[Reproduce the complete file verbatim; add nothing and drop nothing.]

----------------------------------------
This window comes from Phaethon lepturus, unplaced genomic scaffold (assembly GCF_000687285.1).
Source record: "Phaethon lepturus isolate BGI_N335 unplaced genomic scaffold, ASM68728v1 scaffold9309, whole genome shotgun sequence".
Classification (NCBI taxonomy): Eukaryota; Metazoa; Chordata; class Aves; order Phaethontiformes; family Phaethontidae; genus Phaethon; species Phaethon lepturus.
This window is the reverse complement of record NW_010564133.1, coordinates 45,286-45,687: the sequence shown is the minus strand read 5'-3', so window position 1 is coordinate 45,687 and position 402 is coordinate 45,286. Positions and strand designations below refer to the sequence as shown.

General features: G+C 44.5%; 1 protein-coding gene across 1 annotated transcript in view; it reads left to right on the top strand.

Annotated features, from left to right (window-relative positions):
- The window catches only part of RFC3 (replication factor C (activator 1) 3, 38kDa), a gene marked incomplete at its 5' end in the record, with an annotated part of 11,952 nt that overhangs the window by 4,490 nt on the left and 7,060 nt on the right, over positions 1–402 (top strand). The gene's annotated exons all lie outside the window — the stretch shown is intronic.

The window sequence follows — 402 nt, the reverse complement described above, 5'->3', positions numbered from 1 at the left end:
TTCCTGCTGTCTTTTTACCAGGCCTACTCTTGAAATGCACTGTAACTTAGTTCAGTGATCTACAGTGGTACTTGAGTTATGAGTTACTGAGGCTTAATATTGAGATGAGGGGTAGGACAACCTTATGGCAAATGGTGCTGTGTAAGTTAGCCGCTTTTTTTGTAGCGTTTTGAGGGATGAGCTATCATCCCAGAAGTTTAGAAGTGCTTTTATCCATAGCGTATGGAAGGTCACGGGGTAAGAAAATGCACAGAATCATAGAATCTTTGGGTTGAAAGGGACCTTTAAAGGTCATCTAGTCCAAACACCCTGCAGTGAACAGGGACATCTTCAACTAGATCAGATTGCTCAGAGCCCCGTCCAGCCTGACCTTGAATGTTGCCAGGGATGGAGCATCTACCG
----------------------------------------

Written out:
This window comes from Phaethon lepturus, unplaced genomic scaffold (assembly GCF_000687285.1).
Source record: "Phaethon lepturus isolate BGI_N335 unplaced genomic scaffold, ASM68728v1 scaffold9309, whole genome shotgun sequence".
Classification (NCBI taxonomy): Eukaryota; Metazoa; Chordata; class Aves; order Phaethontiformes; family Phaethontidae; genus Phaethon; species Phaethon lepturus.
This window is the reverse complement of record NW_010564133.1, coordinates 45,286-45,687: the sequence shown is the minus strand read 5'-3', so window position 1 is coordinate 45,687 and position 402 is coordinate 45,286. Positions and strand designations below refer to the sequence as shown.

General features: G+C 44.5%; 1 protein-coding gene across 1 annotated transcript in view; it reads left to right on the top strand.

Annotated features, from left to right (window-relative positions):
- The window catches only part of RFC3 (replication factor C (activator 1) 3, 38kDa), a gene marked incomplete at its 5' end in the record, with an annotated part of 11,952 nt that overhangs the window by 4,490 nt on the left and 7,060 nt on the right, over positions 1–402 (top strand). The gene's annotated exons all lie outside the window — the stretch shown is intronic.

The window sequence follows — 402 nt, the reverse complement described above, 5'->3', positions numbered from 1 at the left end:
TTCCTGCTGTCTTTTTACCAGGCCTACTCTTGAAATGCACTGTAACTTAGTTCAGTGATCTACAGTGGTACTTGAGTTATGAGTTACTGAGGCTTAATATTGAGATGAGGGGTAGGACAACCTTATGGCAAATGGTGCTGTGTAAGTTAGCCGCTTTTTTTGTAGCGTTTTGAGGGATGAGCTATCATCCCAGAAGTTTAGAAGTGCTTTTATCCATAGCGTATGGAAGGTCACGGGGTAAGAAAATGCACAGAATCATAGAATCTTTGGGTTGAAAGGGACCTTTAAAGGTCATCTAGTCCAAACACCCTGCAGTGAACAGGGACATCTTCAACTAGATCAGATTGCTCAGAGCCCCGTCCAGCCTGACCTTGAATGTTGCCAGGGATGGAGCATCTACCG